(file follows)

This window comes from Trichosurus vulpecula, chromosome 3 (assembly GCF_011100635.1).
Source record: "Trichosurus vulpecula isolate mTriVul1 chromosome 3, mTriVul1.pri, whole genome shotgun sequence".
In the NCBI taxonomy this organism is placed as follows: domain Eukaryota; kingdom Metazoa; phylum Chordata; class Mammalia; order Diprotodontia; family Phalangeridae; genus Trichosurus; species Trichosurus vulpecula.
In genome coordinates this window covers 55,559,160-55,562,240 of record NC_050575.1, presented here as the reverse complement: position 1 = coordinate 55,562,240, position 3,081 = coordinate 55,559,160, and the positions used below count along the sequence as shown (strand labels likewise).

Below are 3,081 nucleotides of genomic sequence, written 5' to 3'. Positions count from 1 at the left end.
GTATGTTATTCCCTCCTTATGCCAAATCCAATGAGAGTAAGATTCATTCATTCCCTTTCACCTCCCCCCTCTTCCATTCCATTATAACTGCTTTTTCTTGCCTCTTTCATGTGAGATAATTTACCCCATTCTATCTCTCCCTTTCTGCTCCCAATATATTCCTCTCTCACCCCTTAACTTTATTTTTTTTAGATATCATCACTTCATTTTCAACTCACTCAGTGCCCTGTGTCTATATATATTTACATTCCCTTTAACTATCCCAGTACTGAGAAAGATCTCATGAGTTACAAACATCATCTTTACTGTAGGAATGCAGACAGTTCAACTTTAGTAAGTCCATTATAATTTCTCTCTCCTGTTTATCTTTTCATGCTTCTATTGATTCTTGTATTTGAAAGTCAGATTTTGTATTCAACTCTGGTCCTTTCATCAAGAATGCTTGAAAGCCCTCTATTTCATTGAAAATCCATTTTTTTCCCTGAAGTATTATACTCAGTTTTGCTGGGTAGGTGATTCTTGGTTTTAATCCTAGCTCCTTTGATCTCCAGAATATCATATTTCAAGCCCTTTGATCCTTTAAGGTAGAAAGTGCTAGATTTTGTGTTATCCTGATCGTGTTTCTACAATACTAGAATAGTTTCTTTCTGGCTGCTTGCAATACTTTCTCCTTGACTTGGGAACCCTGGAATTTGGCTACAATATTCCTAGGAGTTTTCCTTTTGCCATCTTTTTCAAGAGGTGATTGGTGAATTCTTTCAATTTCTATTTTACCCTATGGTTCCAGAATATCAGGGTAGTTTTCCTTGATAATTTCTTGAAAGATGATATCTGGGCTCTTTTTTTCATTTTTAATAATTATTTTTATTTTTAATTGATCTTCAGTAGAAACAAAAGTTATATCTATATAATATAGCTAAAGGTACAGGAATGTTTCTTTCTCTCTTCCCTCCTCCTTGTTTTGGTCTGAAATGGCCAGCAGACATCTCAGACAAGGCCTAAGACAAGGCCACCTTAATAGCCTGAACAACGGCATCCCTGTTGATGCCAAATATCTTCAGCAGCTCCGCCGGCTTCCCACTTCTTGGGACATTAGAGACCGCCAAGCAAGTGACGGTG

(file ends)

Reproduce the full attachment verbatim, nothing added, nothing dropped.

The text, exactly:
This window comes from Trichosurus vulpecula, chromosome 3 (assembly GCF_011100635.1).
Source record: "Trichosurus vulpecula isolate mTriVul1 chromosome 3, mTriVul1.pri, whole genome shotgun sequence".
In the NCBI taxonomy this organism is placed as follows: domain Eukaryota; kingdom Metazoa; phylum Chordata; class Mammalia; order Diprotodontia; family Phalangeridae; genus Trichosurus; species Trichosurus vulpecula.
In genome coordinates this window covers 55,559,160-55,562,240 of record NC_050575.1, presented here as the reverse complement: position 1 = coordinate 55,562,240, position 3,081 = coordinate 55,559,160, and the positions used below count along the sequence as shown (strand labels likewise).

Below are 3,081 nucleotides of genomic sequence, written 5' to 3'. Positions count from 1 at the left end.
GTATGTTATTCCCTCCTTATGCCAAATCCAATGAGAGTAAGATTCATTCATTCCCTTTCACCTCCCCCCTCTTCCATTCCATTATAACTGCTTTTTCTTGCCTCTTTCATGTGAGATAATTTACCCCATTCTATCTCTCCCTTTCTGCTCCCAATATATTCCTCTCTCACCCCTTAACTTTATTTTTTTTAGATATCATCACTTCATTTTCAACTCACTCAGTGCCCTGTGTCTATATATATTTACATTCCCTTTAACTATCCCAGTACTGAGAAAGATCTCATGAGTTACAAACATCATCTTTACTGTAGGAATGCAGACAGTTCAACTTTAGTAAGTCCATTATAATTTCTCTCTCCTGTTTATCTTTTCATGCTTCTATTGATTCTTGTATTTGAAAGTCAGATTTTGTATTCAACTCTGGTCCTTTCATCAAGAATGCTTGAAAGCCCTCTATTTCATTGAAAATCCATTTTTTTCCCTGAAGTATTATACTCAGTTTTGCTGGGTAGGTGATTCTTGGTTTTAATCCTAGCTCCTTTGATCTCCAGAATATCATATTTCAAGCCCTTTGATCCTTTAAGGTAGAAAGTGCTAGATTTTGTGTTATCCTGATCGTGTTTCTACAATACTAGAATAGTTTCTTTCTGGCTGCTTGCAATACTTTCTCCTTGACTTGGGAACCCTGGAATTTGGCTACAATATTCCTAGGAGTTTTCCTTTTGCCATCTTTTTCAAGAGGTGATTGGTGAATTCTTTCAATTTCTATTTTACCCTATGGTTCCAGAATATCAGGGTAGTTTTCCTTGATAATTTCTTGAAAGATGATATCTGGGCTCTTTTTTTCATTTTTAATAATTATTTTTATTTTTAATTGATCTTCAGTAGAAACAAAAGTTATATCTATATAATATAGCTAAAGGTACAGGAATGTTTCTTTCTCTCTTCCCTCCTCCTTGTTTTGGTCTGAAATGGCCAGCAGACATCTCAGACAAGGCCTAAGACAAGGCCACCTTAATAGCCTGAACAACGGCATCCCTGTTGATGCCAAATATCTTCAGCAGCTCCGCCGGCTTCCCACTTCTTGGGACATTAGAGACCGCCAAGCAAGTGACGGTG